Deep in the heart of Russia, Vladislav Shkurko has been hard at work, not only reassembling a rather unique Toyota Mark II, but also adding some incredible touches of his own. In blending classic Japanese styling with a hint of Russian flair, there’s little not to love about the future-classic. The true to heart Japanese aesthetic bestowed upon the car is enough to merit a feature of its own, and the work put into the car makes it doubly so.
The 9th generation Honda Civic Si was redesigned to be “energetic, sleek, and aerodynamic,” with a new exterior design, a larger engine, and more than a dozen customization options.
Honda injected sport into the Civic with the Si, but the handling and suspension performance left much to be desired, as did the wheel gap, especially for those looking to achieve the perfect show stance without worrying about getting up a driveway or speed bump without scraping.
Friend and fans of StanceWorks, world wide, have submitted their cars to us since our site went live nearly 8 years ago. Many grow into features, and plenty fall on the backburner, waiting for their chance at the StanceWorks homepage once the finishing touches are applied. On occasion though, we see a car that we feel should be shared right away, and this time, it’s Benjamin Crosio’s gorgeous M30-powered Alpina-tribute E28.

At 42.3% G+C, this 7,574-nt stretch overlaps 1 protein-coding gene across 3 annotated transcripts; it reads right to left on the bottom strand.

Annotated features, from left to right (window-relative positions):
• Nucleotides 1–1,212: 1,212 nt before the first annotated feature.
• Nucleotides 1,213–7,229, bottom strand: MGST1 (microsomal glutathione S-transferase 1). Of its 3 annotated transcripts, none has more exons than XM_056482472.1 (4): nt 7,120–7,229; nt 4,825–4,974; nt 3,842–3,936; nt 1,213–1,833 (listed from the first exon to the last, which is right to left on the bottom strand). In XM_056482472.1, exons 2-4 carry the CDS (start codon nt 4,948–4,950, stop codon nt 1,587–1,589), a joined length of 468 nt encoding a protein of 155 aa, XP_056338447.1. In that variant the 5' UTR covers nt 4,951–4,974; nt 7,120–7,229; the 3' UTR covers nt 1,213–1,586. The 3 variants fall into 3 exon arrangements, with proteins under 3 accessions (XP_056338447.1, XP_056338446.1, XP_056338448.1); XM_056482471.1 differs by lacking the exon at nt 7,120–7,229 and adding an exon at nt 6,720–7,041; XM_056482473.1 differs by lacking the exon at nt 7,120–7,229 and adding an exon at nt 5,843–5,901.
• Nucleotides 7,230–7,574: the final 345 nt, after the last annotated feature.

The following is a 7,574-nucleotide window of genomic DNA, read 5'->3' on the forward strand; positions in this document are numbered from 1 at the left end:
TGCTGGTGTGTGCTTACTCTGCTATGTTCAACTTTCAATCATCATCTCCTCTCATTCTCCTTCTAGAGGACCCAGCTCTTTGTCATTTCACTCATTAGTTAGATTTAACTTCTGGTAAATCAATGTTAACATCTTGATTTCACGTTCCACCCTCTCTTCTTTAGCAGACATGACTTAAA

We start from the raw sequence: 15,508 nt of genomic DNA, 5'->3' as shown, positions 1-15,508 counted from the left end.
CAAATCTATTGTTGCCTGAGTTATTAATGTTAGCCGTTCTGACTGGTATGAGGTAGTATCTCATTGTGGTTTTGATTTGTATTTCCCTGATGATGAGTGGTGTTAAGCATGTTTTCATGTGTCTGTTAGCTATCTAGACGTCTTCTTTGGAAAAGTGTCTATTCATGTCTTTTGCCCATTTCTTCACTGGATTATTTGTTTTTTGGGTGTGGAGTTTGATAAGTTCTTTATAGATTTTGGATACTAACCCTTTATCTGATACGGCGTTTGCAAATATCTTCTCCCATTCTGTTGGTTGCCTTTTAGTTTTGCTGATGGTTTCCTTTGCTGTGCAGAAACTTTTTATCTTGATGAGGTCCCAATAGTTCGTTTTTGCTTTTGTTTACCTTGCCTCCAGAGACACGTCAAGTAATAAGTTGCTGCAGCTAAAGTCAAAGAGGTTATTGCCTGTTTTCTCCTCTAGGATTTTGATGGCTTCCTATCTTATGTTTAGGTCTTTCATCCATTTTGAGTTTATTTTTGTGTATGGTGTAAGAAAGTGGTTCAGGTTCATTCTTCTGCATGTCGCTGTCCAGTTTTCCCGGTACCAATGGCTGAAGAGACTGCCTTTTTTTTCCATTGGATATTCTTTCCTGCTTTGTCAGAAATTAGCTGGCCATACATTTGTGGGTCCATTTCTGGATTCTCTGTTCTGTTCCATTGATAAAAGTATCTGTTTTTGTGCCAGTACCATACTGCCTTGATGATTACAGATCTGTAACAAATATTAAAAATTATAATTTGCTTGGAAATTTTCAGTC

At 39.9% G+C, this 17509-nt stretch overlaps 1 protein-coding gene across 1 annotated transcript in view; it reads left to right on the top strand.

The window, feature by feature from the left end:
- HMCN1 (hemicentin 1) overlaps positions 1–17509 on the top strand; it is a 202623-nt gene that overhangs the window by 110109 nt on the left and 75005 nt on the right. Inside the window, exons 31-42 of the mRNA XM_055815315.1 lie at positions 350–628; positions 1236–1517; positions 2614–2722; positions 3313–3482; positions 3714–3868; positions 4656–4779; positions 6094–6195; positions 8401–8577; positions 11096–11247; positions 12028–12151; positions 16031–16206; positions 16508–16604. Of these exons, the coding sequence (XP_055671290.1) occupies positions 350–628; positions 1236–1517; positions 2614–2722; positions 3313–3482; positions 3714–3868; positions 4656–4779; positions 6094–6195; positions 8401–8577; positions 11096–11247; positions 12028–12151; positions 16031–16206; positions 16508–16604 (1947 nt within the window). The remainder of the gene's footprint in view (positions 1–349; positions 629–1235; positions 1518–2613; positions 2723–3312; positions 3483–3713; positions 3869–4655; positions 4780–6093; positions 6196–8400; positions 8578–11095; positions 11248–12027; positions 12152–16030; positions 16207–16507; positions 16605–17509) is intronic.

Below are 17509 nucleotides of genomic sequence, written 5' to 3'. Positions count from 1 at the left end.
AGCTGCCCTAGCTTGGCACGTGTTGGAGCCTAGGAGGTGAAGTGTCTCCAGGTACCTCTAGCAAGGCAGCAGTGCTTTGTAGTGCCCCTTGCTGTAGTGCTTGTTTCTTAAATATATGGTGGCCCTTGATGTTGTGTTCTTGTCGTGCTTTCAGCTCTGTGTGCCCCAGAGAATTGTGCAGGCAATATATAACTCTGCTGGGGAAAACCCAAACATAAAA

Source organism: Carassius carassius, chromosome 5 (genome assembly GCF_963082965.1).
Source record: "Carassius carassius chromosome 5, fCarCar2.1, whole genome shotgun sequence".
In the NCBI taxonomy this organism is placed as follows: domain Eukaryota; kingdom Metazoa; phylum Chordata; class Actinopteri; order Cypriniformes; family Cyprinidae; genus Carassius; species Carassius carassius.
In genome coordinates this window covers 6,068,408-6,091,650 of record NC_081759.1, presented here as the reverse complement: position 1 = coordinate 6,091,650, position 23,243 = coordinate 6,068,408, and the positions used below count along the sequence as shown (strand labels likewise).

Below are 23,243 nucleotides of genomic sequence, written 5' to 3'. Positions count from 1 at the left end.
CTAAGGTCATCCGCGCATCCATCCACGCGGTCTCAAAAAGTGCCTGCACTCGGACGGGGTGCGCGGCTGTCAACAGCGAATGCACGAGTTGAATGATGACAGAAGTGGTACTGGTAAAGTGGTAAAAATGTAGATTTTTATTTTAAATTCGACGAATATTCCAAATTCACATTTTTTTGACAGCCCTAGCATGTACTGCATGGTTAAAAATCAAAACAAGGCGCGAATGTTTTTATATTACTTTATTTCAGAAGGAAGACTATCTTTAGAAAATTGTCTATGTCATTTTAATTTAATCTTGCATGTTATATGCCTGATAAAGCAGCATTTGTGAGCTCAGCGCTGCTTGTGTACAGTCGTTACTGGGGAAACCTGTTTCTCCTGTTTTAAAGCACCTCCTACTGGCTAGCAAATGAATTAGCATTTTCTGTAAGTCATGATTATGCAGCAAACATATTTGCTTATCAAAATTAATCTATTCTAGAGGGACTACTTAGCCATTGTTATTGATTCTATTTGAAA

Amongst the BMW history gurus, it’s well-established that BMW’s Neue Klasse (New Class) saved the brand following World War II, and established its still-defining brand identity as a manufacturer of sports sedans. While the ’02 lineup is inarguably a crowd favorite, it’s the four-door counterparts that deserve the initial credit.
If you were to ask me, and that’s assuming you somehow didn’t already know, I’d happily tell you, and perhaps argue with you, that the 1980s proved not only to be the best years for BMW’s design, but for car design as a whole. From here, I can hear gasps, and before long, the clicking and clacking of keyboards typing out in disagreement, but you won’t convince me otherwise.